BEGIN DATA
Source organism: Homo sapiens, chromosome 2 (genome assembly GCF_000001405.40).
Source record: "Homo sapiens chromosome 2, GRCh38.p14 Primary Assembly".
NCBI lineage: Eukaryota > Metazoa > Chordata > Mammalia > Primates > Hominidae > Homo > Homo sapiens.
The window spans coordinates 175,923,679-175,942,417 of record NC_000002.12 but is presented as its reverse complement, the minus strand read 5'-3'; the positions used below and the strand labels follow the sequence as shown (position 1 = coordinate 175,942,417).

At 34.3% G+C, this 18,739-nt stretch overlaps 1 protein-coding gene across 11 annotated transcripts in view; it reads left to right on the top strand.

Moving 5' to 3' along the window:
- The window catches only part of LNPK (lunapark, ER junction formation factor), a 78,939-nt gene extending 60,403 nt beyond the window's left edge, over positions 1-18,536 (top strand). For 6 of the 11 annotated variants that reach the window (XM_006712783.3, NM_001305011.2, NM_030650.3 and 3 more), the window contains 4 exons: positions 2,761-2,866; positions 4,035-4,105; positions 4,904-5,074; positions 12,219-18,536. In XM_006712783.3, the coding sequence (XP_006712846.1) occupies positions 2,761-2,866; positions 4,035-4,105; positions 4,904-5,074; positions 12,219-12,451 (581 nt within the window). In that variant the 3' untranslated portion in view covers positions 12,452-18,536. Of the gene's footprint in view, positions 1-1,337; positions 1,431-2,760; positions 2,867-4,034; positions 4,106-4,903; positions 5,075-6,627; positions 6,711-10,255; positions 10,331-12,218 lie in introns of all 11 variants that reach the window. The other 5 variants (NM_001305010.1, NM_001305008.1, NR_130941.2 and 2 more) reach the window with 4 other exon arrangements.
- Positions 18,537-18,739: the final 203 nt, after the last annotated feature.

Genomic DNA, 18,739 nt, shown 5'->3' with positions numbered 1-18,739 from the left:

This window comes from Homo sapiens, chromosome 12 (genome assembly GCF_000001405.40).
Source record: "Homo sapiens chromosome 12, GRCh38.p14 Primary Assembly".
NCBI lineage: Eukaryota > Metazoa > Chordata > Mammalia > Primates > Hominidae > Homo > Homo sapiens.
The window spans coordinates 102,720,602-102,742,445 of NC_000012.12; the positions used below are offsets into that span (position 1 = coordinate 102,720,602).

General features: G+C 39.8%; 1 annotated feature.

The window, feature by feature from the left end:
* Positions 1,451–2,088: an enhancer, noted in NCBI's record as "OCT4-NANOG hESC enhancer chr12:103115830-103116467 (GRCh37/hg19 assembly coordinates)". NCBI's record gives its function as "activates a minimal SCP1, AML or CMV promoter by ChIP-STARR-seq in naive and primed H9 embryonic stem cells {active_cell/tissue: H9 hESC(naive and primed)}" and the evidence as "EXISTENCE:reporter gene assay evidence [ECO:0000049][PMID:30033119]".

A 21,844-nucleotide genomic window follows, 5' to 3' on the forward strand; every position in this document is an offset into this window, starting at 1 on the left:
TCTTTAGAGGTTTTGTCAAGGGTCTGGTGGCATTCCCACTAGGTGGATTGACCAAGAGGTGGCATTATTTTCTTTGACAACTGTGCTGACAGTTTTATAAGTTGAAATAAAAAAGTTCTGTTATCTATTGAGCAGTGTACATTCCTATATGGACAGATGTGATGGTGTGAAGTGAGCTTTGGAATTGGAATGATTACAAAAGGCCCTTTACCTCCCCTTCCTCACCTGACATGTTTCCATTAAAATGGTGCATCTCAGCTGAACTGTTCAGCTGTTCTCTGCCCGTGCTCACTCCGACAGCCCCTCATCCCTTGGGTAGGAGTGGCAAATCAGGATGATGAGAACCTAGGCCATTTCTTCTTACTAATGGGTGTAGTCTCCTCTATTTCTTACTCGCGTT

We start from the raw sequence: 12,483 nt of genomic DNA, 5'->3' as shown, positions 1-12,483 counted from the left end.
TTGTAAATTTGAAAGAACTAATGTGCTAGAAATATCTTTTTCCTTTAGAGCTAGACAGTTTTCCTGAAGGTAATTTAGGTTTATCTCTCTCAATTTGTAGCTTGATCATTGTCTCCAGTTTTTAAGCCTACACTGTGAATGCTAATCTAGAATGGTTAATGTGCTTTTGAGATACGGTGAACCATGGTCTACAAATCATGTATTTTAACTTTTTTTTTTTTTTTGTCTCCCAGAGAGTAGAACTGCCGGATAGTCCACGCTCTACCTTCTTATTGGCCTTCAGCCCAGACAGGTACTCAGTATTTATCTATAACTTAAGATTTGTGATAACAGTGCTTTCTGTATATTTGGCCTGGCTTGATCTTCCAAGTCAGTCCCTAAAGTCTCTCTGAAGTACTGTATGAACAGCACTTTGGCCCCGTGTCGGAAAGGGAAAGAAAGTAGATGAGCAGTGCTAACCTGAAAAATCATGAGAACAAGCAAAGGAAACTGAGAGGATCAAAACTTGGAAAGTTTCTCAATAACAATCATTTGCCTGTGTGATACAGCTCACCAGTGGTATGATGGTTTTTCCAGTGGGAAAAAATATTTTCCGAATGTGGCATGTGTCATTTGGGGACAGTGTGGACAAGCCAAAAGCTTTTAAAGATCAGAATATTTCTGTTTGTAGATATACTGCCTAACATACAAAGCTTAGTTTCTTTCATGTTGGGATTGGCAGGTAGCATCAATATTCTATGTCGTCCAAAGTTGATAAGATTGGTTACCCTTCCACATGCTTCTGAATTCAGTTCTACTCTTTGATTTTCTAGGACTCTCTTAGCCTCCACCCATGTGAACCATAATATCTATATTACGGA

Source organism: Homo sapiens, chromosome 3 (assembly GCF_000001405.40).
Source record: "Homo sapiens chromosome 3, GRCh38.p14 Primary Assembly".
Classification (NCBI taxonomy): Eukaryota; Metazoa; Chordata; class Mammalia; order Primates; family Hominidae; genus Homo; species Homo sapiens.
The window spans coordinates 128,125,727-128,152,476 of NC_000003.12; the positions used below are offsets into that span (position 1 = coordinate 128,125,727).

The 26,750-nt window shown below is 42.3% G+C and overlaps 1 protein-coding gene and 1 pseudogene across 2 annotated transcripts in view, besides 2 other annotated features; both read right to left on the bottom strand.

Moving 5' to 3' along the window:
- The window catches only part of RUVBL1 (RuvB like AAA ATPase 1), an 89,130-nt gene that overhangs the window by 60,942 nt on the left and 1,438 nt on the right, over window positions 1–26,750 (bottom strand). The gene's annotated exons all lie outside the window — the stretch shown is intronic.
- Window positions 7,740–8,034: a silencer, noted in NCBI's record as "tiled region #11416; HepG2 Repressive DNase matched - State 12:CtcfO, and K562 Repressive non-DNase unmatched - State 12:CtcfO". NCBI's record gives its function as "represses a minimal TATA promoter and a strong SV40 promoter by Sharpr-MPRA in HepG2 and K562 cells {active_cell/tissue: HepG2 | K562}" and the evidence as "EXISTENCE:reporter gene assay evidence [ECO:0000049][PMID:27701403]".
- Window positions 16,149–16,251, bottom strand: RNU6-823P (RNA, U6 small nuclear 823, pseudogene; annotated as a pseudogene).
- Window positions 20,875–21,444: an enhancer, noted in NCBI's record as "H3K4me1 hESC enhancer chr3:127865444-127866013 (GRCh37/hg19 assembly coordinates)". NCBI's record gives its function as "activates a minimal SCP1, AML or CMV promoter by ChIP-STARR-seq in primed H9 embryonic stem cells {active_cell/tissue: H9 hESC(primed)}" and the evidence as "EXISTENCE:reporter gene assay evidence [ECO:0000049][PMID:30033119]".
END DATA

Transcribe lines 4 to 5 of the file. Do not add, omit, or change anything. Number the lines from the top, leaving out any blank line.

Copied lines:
The window spans coordinates 175,923,679-175,942,417 of record NC_000002.12 but is presented as its reverse complement, the minus strand read 5'-3'; the positions used below and the strand labels follow the sequence as shown (position 1 = coordinate 175,942,417).

At 34.3% G+C, this 18,739-nt stretch overlaps 1 protein-coding gene across 11 annotated transcripts in view; it reads left to right on the top strand.